Well firstly because creating a Team may not seem difficult, but getting that team to communicate within a set time frame and complete activities with (in our Group B team) three diverse time zones. Add to that personal and professional work commitments outside the moodle. In fact the Moodle 3.1 site offers many advantages of setting up teams and working separately to other teams, that is each team has the possibility to communicate in a common forum without ‘seeing’ the other groups or teams working within the same moodle and access to the exact same forum. This is an amazing tool for a Teacher that does not need to go far when keeping an eye on all students in groups in one unique forum area. Also the amazing tracking system of the moodle enhances the Teacher’s own control of the students within a moodle for education.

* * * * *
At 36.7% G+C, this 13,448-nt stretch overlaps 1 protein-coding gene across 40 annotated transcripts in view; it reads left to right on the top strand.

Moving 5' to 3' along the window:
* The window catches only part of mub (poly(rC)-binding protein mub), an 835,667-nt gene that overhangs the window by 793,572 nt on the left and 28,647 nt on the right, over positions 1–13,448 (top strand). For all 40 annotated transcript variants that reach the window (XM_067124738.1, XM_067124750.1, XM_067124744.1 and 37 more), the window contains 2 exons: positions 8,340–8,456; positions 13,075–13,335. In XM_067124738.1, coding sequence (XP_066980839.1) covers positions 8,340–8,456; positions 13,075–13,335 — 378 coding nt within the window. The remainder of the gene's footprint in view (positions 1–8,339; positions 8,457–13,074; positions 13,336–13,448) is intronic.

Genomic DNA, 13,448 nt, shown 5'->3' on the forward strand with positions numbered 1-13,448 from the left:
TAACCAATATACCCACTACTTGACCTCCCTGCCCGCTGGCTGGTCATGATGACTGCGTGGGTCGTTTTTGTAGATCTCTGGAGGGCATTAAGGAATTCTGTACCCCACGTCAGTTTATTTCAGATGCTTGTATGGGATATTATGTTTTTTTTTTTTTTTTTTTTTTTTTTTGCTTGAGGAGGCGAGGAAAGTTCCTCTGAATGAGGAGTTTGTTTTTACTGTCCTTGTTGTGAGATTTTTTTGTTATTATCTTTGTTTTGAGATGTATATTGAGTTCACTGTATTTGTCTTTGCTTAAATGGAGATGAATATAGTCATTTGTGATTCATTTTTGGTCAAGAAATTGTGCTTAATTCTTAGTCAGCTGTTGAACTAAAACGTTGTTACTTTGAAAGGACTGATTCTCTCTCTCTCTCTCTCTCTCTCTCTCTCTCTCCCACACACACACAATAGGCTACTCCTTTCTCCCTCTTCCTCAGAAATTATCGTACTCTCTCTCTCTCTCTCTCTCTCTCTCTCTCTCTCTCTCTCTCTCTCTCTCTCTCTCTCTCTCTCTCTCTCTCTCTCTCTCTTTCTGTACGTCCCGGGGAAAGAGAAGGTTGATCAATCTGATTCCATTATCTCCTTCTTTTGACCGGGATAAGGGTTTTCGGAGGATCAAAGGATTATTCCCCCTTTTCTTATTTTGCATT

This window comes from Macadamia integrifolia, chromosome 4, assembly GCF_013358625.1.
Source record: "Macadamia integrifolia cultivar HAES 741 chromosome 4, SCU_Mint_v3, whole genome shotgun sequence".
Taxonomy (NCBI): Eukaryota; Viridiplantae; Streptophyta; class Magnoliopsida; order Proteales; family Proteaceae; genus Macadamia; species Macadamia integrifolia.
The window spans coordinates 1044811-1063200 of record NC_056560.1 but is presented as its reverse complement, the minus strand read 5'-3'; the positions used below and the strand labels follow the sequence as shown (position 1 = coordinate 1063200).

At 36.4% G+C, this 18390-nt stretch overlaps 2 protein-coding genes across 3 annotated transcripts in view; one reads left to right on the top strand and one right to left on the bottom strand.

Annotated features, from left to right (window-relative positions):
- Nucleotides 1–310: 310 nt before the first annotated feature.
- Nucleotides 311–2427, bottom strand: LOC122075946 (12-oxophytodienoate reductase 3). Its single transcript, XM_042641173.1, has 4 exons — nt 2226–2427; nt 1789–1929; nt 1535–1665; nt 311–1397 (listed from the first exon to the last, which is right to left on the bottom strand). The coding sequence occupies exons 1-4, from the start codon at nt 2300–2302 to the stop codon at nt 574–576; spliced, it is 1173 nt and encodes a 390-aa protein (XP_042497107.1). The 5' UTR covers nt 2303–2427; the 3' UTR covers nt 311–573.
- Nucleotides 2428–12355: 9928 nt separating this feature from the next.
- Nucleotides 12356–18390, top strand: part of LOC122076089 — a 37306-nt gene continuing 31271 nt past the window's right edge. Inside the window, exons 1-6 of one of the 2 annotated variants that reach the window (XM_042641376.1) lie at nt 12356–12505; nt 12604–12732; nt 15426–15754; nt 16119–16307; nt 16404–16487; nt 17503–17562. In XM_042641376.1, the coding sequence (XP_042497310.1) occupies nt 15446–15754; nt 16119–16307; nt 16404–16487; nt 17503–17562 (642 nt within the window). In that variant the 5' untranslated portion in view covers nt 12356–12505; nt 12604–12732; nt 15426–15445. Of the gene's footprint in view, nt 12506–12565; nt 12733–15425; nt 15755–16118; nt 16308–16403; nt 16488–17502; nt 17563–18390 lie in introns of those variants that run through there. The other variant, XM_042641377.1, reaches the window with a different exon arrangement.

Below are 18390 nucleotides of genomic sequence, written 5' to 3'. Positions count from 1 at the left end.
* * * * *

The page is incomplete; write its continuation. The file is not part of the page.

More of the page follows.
Rounding up the Team experience brought about many conclusions and highlighted some areas which need to be ‘polished’ for teachers to work well and co-ordinate their online collaboration. Areas which can well be adapted to Teachers understanding the needs of their students in their own future moodle courses. We must succumb to the idea that online teaching and learning can only be carried out effectively with Teachers themselves understanding the mechanics of the rudimentary elements of working online and within a group. It will only ensure that when a teacher has had to go through the same motions that the student will eventually have to process then it can only benefit both Teacher and Students. After all most Teachers that have been teaching for at least 10 years have not had any experience with fast forward moving (& mobile) technology or LMS [Learning Management Systems] in their own learning. Most likely their learning involved very little use of technology at best a computer (for preparing essays, reports, etc.) overhead projector in lecture theatres, computer assisted library research and perhaps some online digital experience. This is only a generalization and it is sure that some were much luckier and had access to more modern technology for the year 2000. Also the use of emails and search engines did already exist, but how many of those at University in the late 1990’s actually relied upon the internet….? Not many I’ll bet.